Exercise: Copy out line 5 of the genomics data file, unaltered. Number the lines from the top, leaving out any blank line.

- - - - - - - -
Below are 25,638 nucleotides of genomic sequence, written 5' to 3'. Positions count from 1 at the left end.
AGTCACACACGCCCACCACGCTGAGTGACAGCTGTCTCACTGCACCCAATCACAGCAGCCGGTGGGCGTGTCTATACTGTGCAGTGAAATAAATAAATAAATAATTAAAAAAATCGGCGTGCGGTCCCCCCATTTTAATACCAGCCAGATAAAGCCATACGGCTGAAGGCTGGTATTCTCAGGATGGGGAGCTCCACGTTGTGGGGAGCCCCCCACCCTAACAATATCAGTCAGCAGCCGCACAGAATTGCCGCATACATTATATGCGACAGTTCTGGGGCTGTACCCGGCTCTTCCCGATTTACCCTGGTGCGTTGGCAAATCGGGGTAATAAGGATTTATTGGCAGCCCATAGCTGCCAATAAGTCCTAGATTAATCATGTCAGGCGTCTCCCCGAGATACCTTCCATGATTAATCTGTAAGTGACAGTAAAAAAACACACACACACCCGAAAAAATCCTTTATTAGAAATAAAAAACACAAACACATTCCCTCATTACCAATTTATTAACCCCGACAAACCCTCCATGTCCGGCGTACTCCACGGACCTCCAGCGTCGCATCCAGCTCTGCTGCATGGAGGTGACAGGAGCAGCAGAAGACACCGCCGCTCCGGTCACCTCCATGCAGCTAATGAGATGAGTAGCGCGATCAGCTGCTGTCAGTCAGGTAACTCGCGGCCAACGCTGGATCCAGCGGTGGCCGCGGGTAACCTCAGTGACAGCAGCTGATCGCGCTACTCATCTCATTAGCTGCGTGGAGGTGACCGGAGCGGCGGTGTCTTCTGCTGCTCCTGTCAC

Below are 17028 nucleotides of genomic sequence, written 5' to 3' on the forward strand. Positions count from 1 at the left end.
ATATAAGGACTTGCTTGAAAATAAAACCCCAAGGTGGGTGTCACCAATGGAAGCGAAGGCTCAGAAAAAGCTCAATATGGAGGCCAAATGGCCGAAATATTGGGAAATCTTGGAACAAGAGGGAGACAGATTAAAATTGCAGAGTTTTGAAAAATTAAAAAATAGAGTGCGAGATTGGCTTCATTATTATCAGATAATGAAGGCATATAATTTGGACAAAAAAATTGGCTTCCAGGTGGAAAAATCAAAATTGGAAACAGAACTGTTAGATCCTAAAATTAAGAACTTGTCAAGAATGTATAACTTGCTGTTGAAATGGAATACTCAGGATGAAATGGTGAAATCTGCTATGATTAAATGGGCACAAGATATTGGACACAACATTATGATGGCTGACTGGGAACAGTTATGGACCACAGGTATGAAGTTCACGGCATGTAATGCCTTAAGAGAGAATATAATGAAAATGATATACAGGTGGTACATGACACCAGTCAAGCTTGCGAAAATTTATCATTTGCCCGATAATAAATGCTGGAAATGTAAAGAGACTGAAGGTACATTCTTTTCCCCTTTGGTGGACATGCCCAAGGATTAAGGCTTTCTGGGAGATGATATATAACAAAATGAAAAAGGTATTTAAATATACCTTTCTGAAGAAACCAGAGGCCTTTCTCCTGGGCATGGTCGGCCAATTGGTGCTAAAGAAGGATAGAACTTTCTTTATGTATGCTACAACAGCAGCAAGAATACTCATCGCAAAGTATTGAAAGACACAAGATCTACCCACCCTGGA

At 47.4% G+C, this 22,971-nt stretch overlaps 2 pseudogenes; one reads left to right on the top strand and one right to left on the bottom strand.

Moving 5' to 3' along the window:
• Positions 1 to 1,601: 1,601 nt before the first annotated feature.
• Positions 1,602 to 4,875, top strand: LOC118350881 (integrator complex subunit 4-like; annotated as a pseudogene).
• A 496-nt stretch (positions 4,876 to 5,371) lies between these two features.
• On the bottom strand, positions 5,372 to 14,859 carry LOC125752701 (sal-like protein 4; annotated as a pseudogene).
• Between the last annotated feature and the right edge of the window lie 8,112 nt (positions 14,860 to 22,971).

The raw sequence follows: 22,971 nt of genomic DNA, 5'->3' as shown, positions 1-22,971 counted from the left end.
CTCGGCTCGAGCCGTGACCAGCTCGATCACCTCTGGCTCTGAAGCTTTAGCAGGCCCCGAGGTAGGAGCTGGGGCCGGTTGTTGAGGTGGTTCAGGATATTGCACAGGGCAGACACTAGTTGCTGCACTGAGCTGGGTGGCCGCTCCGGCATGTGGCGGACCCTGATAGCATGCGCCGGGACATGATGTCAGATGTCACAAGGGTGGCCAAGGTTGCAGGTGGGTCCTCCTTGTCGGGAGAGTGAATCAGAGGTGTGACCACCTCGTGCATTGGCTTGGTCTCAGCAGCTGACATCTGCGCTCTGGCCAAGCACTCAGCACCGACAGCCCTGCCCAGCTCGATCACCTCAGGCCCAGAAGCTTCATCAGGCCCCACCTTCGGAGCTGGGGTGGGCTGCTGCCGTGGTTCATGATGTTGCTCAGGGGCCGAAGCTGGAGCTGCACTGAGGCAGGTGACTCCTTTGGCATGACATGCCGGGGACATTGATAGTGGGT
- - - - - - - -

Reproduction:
At 47.4% G+C, this 22,971-nt stretch overlaps 2 pseudogenes; one reads left to right on the top strand and one right to left on the bottom strand.